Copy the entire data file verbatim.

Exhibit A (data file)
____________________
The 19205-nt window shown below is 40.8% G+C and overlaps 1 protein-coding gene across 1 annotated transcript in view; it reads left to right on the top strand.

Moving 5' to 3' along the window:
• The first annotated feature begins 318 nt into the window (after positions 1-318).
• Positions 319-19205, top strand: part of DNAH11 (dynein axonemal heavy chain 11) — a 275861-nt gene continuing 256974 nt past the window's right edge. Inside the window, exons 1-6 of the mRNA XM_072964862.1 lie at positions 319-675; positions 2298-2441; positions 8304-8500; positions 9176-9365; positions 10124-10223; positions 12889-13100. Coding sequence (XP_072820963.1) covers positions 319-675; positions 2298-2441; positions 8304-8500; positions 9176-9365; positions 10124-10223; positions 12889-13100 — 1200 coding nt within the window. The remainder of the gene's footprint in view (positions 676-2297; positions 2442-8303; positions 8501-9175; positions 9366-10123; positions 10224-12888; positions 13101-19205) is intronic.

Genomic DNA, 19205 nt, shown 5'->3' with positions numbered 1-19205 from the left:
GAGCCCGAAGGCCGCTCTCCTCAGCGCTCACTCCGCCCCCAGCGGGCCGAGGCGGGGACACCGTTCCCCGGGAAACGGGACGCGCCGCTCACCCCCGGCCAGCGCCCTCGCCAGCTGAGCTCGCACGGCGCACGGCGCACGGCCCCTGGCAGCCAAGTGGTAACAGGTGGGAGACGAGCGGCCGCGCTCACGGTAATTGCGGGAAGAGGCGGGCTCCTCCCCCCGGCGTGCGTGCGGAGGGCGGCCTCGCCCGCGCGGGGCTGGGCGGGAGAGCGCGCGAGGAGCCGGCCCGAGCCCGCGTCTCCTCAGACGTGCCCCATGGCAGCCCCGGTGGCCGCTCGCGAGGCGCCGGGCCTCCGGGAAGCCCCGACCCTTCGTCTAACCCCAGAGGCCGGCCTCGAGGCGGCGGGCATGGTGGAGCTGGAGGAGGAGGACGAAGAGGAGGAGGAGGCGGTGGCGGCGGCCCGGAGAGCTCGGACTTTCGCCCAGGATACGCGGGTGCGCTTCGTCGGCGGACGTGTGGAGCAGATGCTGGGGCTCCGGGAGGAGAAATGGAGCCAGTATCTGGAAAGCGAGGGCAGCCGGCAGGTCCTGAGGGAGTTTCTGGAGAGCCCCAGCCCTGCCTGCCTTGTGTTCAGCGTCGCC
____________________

The 19205-nt window shown below is 40.8% G+C and overlaps 1 protein-coding gene across 1 annotated transcript in view; it reads left to right on the top strand.

Moving 5' to 3' along the window:
• The first annotated feature begins 318 nt into the window (after positions 1-318).
• Positions 319-19205, top strand: part of DNAH11 (dynein axonemal heavy chain 11) — a 275861-nt gene continuing 256974 nt past the window's right edge. Inside the window, exons 1-6 of the mRNA XM_072964862.1 lie at positions 319-675; positions 2298-2441; positions 8304-8500; positions 9176-9365; positions 10124-10223; positions 12889-13100. Coding sequence (XP_072820963.1) covers positions 319-675; positions 2298-2441; positions 8304-8500; positions 9176-9365; positions 10124-10223; positions 12889-13100 — 1200 coding nt within the window. The remainder of the gene's footprint in view (positions 676-2297; positions 2442-8303; positions 8501-9175; positions 9366-10123; positions 10224-12888; positions 13101-19205) is intronic.

Genomic DNA, 19205 nt, shown 5'->3' with positions numbered 1-19205 from the left:
GAGCCCGAAGGCCGCTCTCCTCAGCGCTCACTCCGCCCCCAGCGGGCCGAGGCGGGGACACCGTTCCCCGGGAAACGGGACGCGCCGCTCACCCCCGGCCAGCGCCCTCGCCAGCTGAGCTCGCACGGCGCACGGCGCACGGCCCCTGGCAGCCAAGTGGTAACAGGTGGGAGACGAGCGGCCGCGCTCACGGTAATTGCGGGAAGAGGCGGGCTCCTCCCCCCGGCGTGCGTGCGGAGGGCGGCCTCGCCCGCGCGGGGCTGGGCGGGAGAGCGCGCGAGGAGCCGGCCCGAGCCCGCGTCTCCTCAGACGTGCCCCATGGCAGCCCCGGTGGCCGCTCGCGAGGCGCCGGGCCTCCGGGAAGCCCCGACCCTTCGTCTAACCCCAGAGGCCGGCCTCGAGGCGGCGGGCATGGTGGAGCTGGAGGAGGAGGACGAAGAGGAGGAGGAGGCGGTGGCGGCGGCCCGGAGAGCTCGGACTTTCGCCCAGGATACGCGGGTGCGCTTCGTCGGCGGACGTGTGGAGCAGATGCTGGGGCTCCGGGAGGAGAAATGGAGCCAGTATCTGGAAAGCGAGGGCAGCCGGCAGGTCCTGAGGGAGTTTCTGGAGAGCCCCAGCCCTGCCTGCCTTGTGTTCAGCGTCGCC